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Kingdom of Great Britain1
Flag of England
 
Flag of Scotland
1707–1801 Flag of the United Kingdom
Union flag 1606 (Kings Colors) UK Arms 1714
Flag Royal coat of arms
Motto
Dieu et mon droit
(English: "God and my right")2
Anthem
God Save the King/Queen
LocationIslandGreatBritain
Territory of the Kingdom of Great Britain
Capital London
Language(s) English (throughout)

Cornish (Cornwall)
Scots (Scotland)
Scottish Gaelic (Scotland)
Welsh (Wales)
Government Constitutional monarchy
Monarch
 - 1707–14 Anne
 - 1714–27 George I
 - 1727–60 George II
 - 1760–1801 George III
Prime Minister
 - 1721–42 Robert Walpole
 - 1783–1801 William Pitt the Younger
Legislature Parliament
 - Upper house House of Lords
 - Lower house House of Commons
Historical era 18th century
 - 1707 Union 1 May
 - 1801 Union 1 January
Area
 - 1801 230,977 km² (89,181 sq mi)
Population
 - 1801 est. 16,345,646 
     Density 70.8 /km²  (183.3 /sq mi)
Currency Pound sterling
1Template:Lang-sco, Template:Lang-cy
2 The Royal motto used in Scotland was In My Defens God Me Defend.

The Kingdom of Great Britain, also known as the United Kingdom of Great Britain,[1][2] was a Sovereign state in northwest Europe, in existence from 1707 to 1801. It was created by the merger of the Kingdom of Scotland and the Kingdom of England, under the Acts of Union 1707, to create a single kingdom encompassing the whole of the island of Great Britain. A single parliament and government, based in Westminster, controlled the new kingdom. The kingdoms had shared the same monarch since James VI, King of Scots became King of England in 1603 following the death of Queen Elizabeth I.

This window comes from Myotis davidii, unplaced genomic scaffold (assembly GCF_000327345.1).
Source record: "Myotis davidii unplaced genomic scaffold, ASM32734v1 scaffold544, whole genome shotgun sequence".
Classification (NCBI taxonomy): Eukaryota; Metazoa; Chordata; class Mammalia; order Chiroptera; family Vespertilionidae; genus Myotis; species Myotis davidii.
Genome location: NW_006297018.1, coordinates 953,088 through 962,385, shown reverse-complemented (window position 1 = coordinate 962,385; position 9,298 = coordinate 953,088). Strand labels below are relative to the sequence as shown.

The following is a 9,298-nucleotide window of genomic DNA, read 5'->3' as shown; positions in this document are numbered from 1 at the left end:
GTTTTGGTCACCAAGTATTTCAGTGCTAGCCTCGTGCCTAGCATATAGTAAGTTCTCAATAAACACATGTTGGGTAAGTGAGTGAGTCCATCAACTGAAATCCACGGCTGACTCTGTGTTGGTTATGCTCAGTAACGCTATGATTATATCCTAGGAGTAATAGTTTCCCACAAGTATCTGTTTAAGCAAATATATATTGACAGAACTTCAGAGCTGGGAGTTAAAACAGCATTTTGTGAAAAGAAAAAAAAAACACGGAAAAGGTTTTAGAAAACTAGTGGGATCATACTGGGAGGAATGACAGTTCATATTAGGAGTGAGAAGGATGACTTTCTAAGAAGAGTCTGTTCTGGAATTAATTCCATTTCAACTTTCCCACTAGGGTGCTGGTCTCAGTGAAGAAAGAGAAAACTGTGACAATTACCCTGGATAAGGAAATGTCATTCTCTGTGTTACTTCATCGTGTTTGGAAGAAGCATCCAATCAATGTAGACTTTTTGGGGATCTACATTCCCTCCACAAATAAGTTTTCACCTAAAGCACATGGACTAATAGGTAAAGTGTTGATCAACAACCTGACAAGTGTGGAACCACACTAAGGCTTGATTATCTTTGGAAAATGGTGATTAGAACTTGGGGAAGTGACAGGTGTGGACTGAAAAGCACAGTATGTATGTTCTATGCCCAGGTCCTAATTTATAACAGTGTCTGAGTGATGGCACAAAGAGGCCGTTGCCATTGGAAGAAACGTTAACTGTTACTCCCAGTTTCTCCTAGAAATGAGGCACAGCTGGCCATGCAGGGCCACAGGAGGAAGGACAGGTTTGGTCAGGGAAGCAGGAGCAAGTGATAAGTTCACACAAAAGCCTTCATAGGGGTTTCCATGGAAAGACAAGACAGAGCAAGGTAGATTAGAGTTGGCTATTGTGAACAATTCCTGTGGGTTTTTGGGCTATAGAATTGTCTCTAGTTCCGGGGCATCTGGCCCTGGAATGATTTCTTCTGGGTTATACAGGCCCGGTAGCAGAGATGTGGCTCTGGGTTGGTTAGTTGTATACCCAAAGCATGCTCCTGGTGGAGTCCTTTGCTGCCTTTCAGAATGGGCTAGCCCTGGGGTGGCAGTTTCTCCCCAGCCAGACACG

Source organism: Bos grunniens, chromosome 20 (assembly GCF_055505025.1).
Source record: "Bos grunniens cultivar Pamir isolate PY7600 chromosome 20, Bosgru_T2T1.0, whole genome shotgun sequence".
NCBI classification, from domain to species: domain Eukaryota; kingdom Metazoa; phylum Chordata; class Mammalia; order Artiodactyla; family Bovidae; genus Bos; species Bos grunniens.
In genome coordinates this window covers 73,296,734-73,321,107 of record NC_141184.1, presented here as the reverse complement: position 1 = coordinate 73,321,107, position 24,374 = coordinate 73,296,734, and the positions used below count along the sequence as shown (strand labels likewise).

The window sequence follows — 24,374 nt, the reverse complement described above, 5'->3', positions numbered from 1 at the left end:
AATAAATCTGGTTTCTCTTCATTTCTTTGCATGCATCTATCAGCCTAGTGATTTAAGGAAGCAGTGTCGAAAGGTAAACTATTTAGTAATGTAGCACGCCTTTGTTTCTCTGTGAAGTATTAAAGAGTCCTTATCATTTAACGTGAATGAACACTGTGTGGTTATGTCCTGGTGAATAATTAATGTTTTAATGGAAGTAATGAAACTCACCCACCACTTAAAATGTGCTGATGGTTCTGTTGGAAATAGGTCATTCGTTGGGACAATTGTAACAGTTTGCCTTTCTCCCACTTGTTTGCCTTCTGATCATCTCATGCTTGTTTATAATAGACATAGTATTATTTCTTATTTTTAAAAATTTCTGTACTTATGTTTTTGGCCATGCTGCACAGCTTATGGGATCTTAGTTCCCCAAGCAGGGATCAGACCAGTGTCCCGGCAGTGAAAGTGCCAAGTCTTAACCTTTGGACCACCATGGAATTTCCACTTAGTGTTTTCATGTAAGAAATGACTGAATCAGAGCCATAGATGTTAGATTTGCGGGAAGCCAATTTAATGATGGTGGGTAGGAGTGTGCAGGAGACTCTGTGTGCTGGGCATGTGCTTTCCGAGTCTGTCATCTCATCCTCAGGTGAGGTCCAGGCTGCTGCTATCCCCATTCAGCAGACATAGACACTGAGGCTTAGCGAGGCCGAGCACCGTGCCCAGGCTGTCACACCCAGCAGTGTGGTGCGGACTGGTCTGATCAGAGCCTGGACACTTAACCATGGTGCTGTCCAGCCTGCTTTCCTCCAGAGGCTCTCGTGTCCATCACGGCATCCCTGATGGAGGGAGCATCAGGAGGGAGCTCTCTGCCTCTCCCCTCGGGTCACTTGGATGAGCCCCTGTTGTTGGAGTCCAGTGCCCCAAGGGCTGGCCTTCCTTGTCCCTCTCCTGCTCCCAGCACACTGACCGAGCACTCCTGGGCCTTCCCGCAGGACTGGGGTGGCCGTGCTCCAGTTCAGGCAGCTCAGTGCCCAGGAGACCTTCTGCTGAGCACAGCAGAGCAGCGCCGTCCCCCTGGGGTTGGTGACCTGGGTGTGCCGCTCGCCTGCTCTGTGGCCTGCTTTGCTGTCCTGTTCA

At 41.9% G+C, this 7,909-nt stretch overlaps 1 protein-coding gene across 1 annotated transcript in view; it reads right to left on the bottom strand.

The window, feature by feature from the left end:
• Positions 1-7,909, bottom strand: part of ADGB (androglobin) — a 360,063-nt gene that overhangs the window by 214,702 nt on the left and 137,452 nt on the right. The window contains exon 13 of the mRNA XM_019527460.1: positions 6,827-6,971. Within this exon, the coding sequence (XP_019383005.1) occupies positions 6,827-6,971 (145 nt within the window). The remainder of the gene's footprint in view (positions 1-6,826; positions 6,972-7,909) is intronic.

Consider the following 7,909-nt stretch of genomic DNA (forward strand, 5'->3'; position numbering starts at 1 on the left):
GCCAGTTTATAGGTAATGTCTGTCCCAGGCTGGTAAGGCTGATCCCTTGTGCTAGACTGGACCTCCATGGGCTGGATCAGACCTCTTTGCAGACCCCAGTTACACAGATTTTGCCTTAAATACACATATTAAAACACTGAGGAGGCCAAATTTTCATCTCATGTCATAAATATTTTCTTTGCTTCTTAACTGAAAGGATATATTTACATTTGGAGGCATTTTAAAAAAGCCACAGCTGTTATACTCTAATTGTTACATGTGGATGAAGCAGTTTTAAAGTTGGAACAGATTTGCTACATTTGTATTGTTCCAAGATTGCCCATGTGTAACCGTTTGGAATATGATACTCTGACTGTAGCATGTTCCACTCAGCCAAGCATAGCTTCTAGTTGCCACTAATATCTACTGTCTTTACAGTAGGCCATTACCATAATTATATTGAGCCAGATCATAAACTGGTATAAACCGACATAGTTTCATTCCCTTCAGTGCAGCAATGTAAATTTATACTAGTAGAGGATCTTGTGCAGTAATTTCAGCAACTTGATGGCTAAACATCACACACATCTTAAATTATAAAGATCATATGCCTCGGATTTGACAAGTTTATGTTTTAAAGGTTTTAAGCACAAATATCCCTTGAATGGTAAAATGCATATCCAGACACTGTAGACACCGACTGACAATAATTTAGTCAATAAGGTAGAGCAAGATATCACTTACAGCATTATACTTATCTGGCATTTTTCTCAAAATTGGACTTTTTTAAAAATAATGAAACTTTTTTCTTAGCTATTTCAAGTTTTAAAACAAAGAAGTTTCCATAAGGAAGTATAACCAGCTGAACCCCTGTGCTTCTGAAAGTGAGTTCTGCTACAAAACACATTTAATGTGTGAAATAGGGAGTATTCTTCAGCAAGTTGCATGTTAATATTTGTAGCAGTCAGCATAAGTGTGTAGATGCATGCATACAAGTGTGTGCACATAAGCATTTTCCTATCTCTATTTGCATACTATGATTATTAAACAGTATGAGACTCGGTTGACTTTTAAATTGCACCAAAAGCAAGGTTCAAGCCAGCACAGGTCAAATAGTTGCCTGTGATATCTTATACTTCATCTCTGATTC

The Kingdom of Great Britain was superseded by the United Kingdom of Great Britain and Ireland in 1801, when the Kingdom of Ireland was merged with it with the enactment of the Act of Union 1800 following the suppression of the Irish Rebellion of 1798.

Political structureEdit

The kingdoms of England and Scotland were separate states from the 9th century but came into personal union in 1603 when James VI of Scotland succeeded his cousin Elizabeth I as James I of England. Though remaining separate states, this Union of the Crowns meant that the whole of the island of Great Britain was ruled by a single monarch with two titles (King of England and King of Scots), and two parliaments, except during the Interregnum and during the joint reign of William and Mary, who jointly reigned over both Kingdoms. This changed with the Acts of Union in 1707, from when the monarch of Great Britain ruled by the power of a single unified Crown of Great Britain and of a single unified parliament.[3] The succession to the thrones of England, Ireland and Scotland was determined by the English Act of Settlement, rather than the Scottish equivalent, the Act of Security as this was part of the terms agreed in the 1706 Treaty of Union[4] and put into effect with the two Acts of Union the following year. The adoption of the Act of Settlement required that the heir to the English throne be a Protestant descendant of Sophia of Hanover, effecting the future Hanoverian succession.